Some of the other firsts Visser’s achieved in her 34-year-career:
- First female print sports journalist assigned to cover the National Football League beat for a major U.S. newspaper (1976)
- First woman to appear on TV’s “Monday Night Football” as a sideline reporter (1997)
- First woman assigned to a Super Bowl sideline as an on-the-field reporter (2000)
- First female sportscaster to carry the Olympic torch (in 2004)
And in case you’re wondering just how few women work in sports journalism, Women’s eNews has the stats:
A June 2006 report on more than 300 newspapers by the Institute for Diversity and Ethics in Sport at the University of Central Florida found that women make up an average of 13 percent of newspaper sports departments — sports editors, assistant editors, columnists and reporters — even though 40 percent of high school and university athletes are women. Ninety percent of the papers surveyed have men as sports editors.
A 2002 study by the Washington-based Radio-Television News Directors Association and Ball State University in Muncie, Ind., found that women were only 8 percent of television reporters and anchors.
Since I can’t say “Go, Seahawks!” this Sunday, I’ll just say “Go, Lesley!”
February 3rd, 2007
Public figures come and go all the time. But losing Molly Ivins to breast cancer this week makes me especially sad. Women are still a big fat minority in the land of newspaper columns, syndicated or otherwise. Outspoken, uproarious, rabble-rousing, politically charged women who make fun of the president even more so. Here’s a lovely tribute that one of Molly’s editors wrote about her. ‘Bye, Molly. Thanks for your ability to inspire hope and laughter no matter how sucky things got.
February 1st, 2007
First Barack. Then Hillary. I cried, then I cried some more. Could we really have an African-American president or a woman leading the White House who isn’t just a thinly-drawn TV character? I sure hope so. And what about a woman of color president? (Only not Condi.)
Could it be that the times, they really are-a-changing, albeit ever so slowly? (Fantasy political football: Hillary and Barack become running mates! But who would be top dog? Hil or Bar?)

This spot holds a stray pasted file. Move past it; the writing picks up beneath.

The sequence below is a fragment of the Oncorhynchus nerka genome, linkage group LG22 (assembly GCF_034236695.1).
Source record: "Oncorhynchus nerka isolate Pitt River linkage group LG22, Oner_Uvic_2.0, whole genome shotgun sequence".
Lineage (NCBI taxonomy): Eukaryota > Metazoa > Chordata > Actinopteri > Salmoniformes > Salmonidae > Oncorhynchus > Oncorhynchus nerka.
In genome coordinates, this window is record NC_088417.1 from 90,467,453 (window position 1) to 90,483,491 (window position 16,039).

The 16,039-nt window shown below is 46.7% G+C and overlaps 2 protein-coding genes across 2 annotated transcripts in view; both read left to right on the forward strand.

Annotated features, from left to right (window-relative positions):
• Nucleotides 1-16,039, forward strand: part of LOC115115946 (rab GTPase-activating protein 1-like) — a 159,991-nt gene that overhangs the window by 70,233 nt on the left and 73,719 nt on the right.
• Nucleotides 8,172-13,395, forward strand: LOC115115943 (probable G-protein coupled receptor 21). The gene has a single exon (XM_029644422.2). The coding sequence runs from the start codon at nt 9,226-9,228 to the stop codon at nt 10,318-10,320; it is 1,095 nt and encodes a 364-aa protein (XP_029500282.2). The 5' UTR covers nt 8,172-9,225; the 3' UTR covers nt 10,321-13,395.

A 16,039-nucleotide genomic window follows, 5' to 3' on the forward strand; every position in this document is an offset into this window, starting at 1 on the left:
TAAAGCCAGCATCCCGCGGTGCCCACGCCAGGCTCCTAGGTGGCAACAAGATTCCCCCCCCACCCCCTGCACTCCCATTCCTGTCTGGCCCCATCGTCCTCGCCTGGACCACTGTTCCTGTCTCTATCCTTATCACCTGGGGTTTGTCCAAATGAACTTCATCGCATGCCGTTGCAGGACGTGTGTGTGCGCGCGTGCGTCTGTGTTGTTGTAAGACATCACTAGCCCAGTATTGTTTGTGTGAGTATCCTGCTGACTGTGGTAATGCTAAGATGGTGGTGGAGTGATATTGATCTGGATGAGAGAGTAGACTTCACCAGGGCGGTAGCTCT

Wonky friends in DC, do you think any of this is possible?
January 21st, 2007
The New York Times ran a long piece in its business section yesterday called “How Suite It Isn’t: A Dearth of Female Bosses.” Among the reasons given for less women at the helm of U.S. Fortune 500s: Being herded into dead-end staff positions in departments “like HR and communications” rather than groomed for operating roles. Having a hard time penetrating “the thick layer of men” crowding U.S. boardrooms and corner offices. Not wanting to sacrifice their home life for an extreme job that requires living at the office.
The article interviewed a number of generous women CEOs who were more than willing to share their experiences, like Carol Bartz, who was one of the first female CEOs and recently stepped down from her role as head honcho of Autodesk. I especially like how Bartz said that in her career, she’d found networking more helpful than any formal mentoring programs. Since a good mentor relationship is hard to find (and no one really knows what one is anyway) but networking opportunities abound everywhere you look, I have to agree.
Curiously the Times piece mentions that spokespeople for nearly all the female CEOs contacted claimed their bosses were “too busy” to do an interview or that they didn’t want to participate in a piece on women CEOs because they wanted to be recognized for their achievements, not their ovaries. Perhaps reporter Julie Creswell didn’t give her sources enough time to respond, though I think that’s being generous to the CEOs in question. Considering so many women at the top had no role models to speak of, you’d think more of them would want to tell aspiring female execs what unique challenges and triumphs await them.
So if you want to hear what it’s really like at the top, trot on over to this SmartMoney article profiling eleven fearless women who bought or started their own company and have since become wildly successful. Yeah, you’ll get more touchy-feelie cheerleading in this piece, but if you want to run your own show, you’re going to need all the pep talks you can get.
December 18th, 2006
I found this little nugget in Monday’s Seattle Times, in an article called “Gender Gap Narrows as Men’s Pay Erodes”:
…a noteworthy trend in the 21st-century economy: Women are closing in on men when it comes to wages, but not for the reasons anticipated — or hoped for — when gender pay equity became a rallying cry in the 1970s.
Data show that the pay gap has been narrowing not because women have made great strides, labor experts say, but because men’s wages are eroding.
Since I’m on deadline, I’ll let you draw your own conclusions about how languishing wages are a drag for all workers and probably not what my mom had in mind in the seventies when she joined NOW and marched for the ERA. But don’t let me put words in your mouth or anything…
December 6th, 2006